Evaluation of an ear tag based accelerometer for detecting bovine respiratory disease in dairy calves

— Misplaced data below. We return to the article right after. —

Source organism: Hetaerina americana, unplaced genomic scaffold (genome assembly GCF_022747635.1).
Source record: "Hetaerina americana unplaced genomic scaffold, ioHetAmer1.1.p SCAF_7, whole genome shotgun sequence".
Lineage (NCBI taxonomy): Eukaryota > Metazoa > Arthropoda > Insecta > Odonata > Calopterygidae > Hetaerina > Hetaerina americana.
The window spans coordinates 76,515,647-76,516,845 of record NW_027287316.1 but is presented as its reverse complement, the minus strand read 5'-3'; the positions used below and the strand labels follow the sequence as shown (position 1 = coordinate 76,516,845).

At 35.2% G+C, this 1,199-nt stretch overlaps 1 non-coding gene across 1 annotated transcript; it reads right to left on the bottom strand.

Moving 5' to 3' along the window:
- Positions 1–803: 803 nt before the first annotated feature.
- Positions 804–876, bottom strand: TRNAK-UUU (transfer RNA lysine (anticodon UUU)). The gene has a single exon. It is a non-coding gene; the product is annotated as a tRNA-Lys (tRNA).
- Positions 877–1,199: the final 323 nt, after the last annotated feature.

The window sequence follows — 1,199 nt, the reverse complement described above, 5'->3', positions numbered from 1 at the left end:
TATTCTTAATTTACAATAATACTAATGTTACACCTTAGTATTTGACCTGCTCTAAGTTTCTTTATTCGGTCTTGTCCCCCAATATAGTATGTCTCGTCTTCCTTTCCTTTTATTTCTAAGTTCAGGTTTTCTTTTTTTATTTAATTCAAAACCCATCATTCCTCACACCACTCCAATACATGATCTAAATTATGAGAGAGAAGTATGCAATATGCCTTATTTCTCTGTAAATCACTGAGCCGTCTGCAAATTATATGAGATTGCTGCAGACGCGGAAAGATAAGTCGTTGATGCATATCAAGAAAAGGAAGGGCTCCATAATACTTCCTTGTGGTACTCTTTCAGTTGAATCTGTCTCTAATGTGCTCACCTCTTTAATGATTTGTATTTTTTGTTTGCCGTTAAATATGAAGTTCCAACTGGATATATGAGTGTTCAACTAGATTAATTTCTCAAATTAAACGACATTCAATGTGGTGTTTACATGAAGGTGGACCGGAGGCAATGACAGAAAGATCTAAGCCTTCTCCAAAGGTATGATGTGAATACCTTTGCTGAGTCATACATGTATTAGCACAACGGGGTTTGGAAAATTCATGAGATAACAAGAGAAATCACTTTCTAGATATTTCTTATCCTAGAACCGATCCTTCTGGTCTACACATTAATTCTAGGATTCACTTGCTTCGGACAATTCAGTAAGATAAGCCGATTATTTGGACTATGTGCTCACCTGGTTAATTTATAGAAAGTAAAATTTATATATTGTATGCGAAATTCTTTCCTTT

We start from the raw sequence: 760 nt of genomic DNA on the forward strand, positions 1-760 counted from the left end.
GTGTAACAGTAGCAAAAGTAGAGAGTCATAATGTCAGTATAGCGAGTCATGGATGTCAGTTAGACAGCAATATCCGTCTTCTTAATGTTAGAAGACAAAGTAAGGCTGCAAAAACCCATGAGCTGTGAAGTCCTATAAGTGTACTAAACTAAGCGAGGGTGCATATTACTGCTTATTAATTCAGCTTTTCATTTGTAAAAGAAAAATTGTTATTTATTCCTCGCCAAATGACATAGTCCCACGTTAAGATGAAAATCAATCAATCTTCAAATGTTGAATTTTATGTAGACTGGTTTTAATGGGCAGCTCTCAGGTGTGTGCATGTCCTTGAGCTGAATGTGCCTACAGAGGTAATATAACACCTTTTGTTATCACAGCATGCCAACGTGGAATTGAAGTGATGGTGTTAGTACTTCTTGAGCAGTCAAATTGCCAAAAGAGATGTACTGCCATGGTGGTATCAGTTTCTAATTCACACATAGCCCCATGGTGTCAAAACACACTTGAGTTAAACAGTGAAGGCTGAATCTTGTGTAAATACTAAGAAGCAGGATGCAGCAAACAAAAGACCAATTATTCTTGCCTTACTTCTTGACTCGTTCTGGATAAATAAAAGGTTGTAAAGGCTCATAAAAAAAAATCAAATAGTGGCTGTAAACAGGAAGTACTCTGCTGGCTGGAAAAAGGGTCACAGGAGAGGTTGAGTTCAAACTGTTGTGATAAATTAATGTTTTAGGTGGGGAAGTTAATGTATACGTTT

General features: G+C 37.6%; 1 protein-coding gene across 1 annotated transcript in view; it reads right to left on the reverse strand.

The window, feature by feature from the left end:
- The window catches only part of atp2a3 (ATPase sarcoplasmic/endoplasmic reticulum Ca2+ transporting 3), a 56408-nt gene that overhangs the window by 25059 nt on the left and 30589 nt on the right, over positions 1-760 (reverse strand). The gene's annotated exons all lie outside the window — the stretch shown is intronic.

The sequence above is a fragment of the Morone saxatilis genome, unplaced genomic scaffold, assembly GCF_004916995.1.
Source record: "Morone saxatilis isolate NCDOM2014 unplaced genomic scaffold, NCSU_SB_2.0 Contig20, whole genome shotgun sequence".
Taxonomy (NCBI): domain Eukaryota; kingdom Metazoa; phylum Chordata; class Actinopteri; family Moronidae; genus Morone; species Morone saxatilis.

The aim of the study is to investigate current socioeconomic issues concerning applied agricultural and veterinary research. In the last few years, technologies were developed on livestock farms that can be summarized as 'precision livestock farming'. The characteristics of precision livestock farming are, e.g. an increased use of information and communication technologies, in particular wireless technology, an increasing technical surveillance, the use of sensors at critical control points during production, and an intensified observation of animals in order to detect diseases in early stages in individuals or on herd level. Miniaturization of tools in combination with current wireless technologies allows the development and use of sensors for continuous monitoring of physiological and pathological conditions in animals.Healthy and high performing calves and young bovines are of major economic importance on farm. Furthermore, the consumers demand in terms of animal welfare and minimal drug (in particular antibiotic) use on food producing farms increases. The most important disease in calves and young stock on different types of bovine farms is bovine respiratory disease. In this context, early disease detection is of major importance. Delayed diagnosis and consequently therapy may lead to prolonged use of antibiotics, a high recurrence rate, development of refractory sequalae, decreased overall performance, and endemic herd disease. The aim of the planned dissertation is to evaluate 'Precision livestock farming'-methods, in particular a wireless sensor technology for a reliable detection of bovine respiratory disease in calves and young stock, with regard to efficiency and new fields of application. A sensor system that has already been introduced successfully for activity monitoring and positioning in dairy cows will be used to develop and test an algorithm to identify bovine respiratory disease in calves and young stock. The sensor captures movement data of animals that are sent permanently to receivers installed in the barn. In a first step, activity patterns and information that were recorded by a video monitoring system as well as results of clinical examinations will be matched. Based on this, an algorithm will be developed to detect early state of bovine respiratory disease. In a second step, the accuracy of this technology will be evaluated on a larger number of animals in the field.